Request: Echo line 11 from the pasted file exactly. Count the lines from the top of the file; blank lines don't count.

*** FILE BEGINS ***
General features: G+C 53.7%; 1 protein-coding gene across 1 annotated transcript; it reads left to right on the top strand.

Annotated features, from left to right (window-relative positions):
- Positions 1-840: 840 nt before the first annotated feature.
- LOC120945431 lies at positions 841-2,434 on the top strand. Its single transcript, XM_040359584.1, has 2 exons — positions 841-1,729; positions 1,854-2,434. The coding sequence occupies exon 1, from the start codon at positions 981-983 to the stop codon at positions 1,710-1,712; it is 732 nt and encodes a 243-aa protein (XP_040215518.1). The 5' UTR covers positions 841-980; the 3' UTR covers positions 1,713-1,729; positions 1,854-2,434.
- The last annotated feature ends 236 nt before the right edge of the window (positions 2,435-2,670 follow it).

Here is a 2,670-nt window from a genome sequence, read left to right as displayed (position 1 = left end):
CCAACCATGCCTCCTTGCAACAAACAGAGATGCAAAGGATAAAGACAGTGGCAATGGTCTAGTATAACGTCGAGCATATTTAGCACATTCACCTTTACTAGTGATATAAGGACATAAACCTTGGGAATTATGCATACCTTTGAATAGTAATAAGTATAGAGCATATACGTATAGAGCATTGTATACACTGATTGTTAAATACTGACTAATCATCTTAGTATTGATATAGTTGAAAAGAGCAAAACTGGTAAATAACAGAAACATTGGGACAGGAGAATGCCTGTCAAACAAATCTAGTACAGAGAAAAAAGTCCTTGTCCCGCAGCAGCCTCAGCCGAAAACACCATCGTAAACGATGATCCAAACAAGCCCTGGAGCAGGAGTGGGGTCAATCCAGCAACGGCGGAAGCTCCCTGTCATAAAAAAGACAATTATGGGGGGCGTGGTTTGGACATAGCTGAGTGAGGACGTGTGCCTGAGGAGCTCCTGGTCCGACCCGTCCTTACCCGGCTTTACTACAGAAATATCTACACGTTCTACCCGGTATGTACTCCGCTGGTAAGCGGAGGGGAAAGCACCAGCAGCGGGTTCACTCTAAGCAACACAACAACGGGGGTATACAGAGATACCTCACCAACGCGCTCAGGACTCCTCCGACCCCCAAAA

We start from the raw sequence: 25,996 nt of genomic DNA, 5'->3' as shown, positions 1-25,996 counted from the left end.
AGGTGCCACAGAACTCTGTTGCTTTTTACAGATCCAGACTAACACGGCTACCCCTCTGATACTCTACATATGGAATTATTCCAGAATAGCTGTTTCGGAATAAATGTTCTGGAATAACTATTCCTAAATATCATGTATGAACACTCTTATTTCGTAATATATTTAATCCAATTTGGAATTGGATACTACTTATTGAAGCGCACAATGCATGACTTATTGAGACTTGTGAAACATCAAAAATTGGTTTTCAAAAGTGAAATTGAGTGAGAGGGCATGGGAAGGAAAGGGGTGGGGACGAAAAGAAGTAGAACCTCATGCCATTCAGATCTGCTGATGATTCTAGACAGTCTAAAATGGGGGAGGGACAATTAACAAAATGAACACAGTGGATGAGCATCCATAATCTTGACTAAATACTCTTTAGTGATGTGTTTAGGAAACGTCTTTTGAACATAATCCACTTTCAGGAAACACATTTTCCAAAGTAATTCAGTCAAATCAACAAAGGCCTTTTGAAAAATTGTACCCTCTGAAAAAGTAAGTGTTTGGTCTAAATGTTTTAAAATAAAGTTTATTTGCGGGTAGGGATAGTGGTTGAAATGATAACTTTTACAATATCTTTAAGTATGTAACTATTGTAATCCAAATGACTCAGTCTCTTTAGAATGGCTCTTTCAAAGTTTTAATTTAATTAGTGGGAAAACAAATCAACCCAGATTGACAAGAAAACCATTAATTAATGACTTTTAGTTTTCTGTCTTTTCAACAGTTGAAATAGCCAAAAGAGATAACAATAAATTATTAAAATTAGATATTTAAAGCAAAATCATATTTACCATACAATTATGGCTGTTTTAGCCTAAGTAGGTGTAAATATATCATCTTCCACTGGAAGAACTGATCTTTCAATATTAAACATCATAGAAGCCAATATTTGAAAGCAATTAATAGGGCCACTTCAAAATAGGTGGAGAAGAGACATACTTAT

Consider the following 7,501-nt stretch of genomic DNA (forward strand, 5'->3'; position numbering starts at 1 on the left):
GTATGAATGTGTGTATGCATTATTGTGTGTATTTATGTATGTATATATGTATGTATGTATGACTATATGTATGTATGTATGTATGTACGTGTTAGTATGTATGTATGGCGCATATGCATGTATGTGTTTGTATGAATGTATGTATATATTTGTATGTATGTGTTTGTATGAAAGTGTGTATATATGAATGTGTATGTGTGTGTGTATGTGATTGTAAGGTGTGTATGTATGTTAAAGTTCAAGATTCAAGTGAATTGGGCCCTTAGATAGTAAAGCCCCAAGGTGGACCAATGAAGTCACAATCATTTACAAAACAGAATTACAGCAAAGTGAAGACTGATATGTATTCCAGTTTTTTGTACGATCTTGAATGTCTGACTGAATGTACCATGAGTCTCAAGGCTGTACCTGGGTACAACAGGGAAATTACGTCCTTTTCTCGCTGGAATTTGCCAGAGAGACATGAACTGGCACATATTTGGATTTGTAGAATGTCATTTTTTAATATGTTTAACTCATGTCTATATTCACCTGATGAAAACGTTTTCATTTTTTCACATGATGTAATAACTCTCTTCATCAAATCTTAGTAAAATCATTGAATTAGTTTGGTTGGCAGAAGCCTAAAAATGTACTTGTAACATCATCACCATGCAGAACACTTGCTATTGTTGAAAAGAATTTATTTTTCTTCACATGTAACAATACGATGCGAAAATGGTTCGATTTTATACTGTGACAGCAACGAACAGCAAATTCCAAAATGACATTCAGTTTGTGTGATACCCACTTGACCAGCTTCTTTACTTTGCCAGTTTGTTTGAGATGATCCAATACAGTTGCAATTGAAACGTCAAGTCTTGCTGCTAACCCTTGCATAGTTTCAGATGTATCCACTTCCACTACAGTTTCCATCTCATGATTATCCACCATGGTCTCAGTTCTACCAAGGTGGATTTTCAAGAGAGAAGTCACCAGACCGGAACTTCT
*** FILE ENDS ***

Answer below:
GTATGAATGTGTGTATGCATTATTGTGTGTATTTATGTATGTATATATGTATGTATGTATGACTATATGTATGTATGTATGTATGTACGTGTTAGTATGTATGTATGGCGCATATGCATGTATGTGTTTGTATGAATGTATGTATATATTTGTATGTATGTGTTTGTATGAAAGTGTGTATATATGAATGTGTATGTGTGTGTGTATGTGATTGTAAGGTGTGTATGTATGTTAAAGTTCAAGATTCAAGTGAATTGGGCCCTTAGATAGTAAAGCCCCAAGGTGGACCAATGAAGTCACAATCATTTACAAAACAGAATTACAGCAAAGTGAAGACTGATATGTATTCCAGTTTTTTGTACGATCTTGAATGTCTGACTGAATGTACCATGAGTCTCAAGGCTGTACCTGGGTACAACAGGGAAATTACGTCCTTTTCTCGCTGGAATTTGCCAGAGAGACATGAACTGGCACATATTTGGATTTGTAGAATGTCATTTTTTAATATGTTTAACTCATGTCTATATTCACCTGATGAAAACGTTTTCATTTTTTCACATGATGTAATAACTCTCTTCATCAAATCTTAGTAAAATCATTGAATTAGTTTGGTTGGCAGAAGCCTAAAAATGTACTTGTAACATCATCACCATGCAGAACACTTGCTATTGTTGAAAAGAATTTATTTTTCTTCACATGTAACAATACGATGCGAAAATGGTTCGATTTTATACTGTGACAGCAACGAACAGCAAATTCCAAAATGACATTCAGTTTGTGTGATACCCACTTGACCAGCTTCTTTACTTTGCCAGTTTGTTTGAGATGATCCAATACAGTTGCAATTGAAACGTCAAGTCTTGCTGCTAACCCTTGCATAGTTTCAGATGTATCCACTTCCACTACAGTTTCCATCTCATGATTATCCACCATGGTCTCAGTTCTACCAAGGTGGATTTTCAAGAGAGAAGTCACCAGACCGGAACTTCT